AI and the future of cybersecurity

a screengrab of the techtalk video

In the age of AI, cybersecurity faces new challenges and opportunities, as both attackers and defenders leverage the power of artificial intelligence to achieve their goals.

AI can help improve the security of AI systems and enhance cybersecurity by enabling faster and more accurate detection of threats, automated response and mitigation, and proactive prevention of attacks. However, AI can also pose new risks to cybersecurity, by creating more sophisticated attacks and generating fake or misleading information.

In our latest #TechTalk, we are joined by Tom Burt, the head of Microsoft’s Customer Security and Trust team, for a conversation on the future of cybersecurity and the role of AI in addressing the evolving threat landscape.

In the episode, Tom shares more about the work of his team whose mission is to improve the safety and security of the digital ecosystem. It covers cybersecurity policy work as well as disrupting cybercrime around the world, advocating for enforceable rules of nation-state conduct in cyberspace and analyzing cyber-influence operations of nation states.

The war in Ukraine has shown the strategic alignment of kinetic weapons, cyber weapons, and influence operations. Tom believes that this is just the beginning of the future of conflict and that nation states will become even more adept at combining these aspects of conflict.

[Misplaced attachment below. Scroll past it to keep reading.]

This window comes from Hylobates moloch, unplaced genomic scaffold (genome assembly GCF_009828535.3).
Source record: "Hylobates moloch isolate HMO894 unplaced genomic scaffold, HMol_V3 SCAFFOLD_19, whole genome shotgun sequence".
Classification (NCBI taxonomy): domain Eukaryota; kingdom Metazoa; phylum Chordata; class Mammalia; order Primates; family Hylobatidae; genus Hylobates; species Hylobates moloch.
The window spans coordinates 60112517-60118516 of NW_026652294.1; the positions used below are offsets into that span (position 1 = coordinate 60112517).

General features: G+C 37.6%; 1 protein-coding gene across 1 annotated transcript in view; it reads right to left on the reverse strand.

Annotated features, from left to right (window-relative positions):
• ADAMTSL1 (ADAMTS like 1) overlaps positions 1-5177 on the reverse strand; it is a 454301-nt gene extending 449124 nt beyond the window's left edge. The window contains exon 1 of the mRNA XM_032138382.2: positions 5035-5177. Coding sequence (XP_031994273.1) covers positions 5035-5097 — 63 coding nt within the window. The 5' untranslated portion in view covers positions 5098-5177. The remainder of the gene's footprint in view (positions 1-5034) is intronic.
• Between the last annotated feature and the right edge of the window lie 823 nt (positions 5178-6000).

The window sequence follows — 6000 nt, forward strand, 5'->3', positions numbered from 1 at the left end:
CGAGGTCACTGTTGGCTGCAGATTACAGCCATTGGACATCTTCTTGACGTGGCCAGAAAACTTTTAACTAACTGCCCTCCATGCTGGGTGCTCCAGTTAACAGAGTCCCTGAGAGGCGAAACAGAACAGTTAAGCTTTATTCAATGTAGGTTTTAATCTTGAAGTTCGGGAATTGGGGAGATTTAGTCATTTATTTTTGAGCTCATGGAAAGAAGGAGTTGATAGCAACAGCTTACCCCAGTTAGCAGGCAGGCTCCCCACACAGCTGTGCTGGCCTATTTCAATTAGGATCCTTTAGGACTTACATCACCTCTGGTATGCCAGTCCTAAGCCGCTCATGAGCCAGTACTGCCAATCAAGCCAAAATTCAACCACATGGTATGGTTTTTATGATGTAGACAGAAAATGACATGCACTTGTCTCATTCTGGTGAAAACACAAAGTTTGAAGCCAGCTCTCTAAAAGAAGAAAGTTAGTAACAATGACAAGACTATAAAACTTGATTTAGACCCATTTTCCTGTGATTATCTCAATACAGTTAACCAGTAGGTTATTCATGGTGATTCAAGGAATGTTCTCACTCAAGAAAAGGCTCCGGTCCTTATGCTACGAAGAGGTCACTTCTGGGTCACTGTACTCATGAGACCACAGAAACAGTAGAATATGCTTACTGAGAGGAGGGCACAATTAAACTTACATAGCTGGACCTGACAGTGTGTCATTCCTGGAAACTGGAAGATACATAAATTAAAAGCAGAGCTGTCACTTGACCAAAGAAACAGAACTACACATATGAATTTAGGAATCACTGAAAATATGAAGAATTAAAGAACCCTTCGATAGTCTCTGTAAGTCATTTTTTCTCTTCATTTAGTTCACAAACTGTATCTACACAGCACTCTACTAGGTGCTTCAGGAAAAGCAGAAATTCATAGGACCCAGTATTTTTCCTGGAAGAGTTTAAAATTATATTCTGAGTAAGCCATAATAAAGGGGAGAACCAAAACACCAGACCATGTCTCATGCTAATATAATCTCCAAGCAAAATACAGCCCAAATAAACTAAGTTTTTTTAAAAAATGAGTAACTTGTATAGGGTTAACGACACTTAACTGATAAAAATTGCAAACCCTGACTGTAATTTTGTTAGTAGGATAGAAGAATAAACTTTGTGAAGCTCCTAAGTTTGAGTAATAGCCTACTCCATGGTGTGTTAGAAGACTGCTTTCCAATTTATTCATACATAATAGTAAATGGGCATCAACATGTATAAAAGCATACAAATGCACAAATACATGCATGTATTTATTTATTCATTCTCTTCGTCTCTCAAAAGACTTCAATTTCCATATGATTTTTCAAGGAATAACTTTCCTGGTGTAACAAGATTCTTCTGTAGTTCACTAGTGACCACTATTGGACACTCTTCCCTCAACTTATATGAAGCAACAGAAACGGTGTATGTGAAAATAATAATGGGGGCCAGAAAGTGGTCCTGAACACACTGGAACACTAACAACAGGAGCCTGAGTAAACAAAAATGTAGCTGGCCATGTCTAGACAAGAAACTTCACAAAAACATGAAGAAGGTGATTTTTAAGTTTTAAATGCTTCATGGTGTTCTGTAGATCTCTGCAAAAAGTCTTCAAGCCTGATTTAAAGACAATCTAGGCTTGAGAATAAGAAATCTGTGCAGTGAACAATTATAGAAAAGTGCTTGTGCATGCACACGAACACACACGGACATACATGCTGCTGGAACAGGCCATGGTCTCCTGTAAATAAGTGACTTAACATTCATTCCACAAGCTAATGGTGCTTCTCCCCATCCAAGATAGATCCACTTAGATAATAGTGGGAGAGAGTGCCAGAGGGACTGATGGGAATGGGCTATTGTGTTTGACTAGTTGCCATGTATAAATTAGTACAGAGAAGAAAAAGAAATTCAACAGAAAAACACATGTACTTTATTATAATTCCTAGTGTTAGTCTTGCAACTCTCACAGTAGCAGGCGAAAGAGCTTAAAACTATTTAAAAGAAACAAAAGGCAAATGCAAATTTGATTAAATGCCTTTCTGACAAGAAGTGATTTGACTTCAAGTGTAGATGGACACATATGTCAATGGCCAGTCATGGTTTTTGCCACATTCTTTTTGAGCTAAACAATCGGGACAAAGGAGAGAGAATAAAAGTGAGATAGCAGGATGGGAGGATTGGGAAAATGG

While adversaries are using AI to generate deepfakes and synthetic media, Tom believes that AI can give defenders a disproportionate advantage. By building algorithms that recognize malign code or concerning conduct online, AI can help protect customers automatically.

Policy is a strong driver for the security of the digital space, and Tom recognizes the EU’s leadership, for example as part of the Cyber Resilience Act. However, he notes that there is a vast proliferation of legislation and regulation around the world, often in conflict with one another, which does not only present a compliance challenge but weakens defenses against threat actors operating globally. He calls for leaders to drive harmonization globally.

Looking ahead to 2024, Tom sees both huge challenges and huge opportunities. The volume of cybercrime and nation-state activity is increasing, but there is also the opportunity for the private and public sectors to work together and build new forms of strategic alliances to counter these threats, including influencing election outcomes. By deploying AI, enacting thoughtful regulation, and working in partnership, he believes that we can advance the common interest of a safe and secure digital ecosystem. “I’m hoping that by the time we get to this time next year, we will look back on 2024 as a real time of transition from losing these battles to winning these battles and getting ahead of the bad guys.”

Watch the full #TechTalk with Tom Burt here.

YouTube Video

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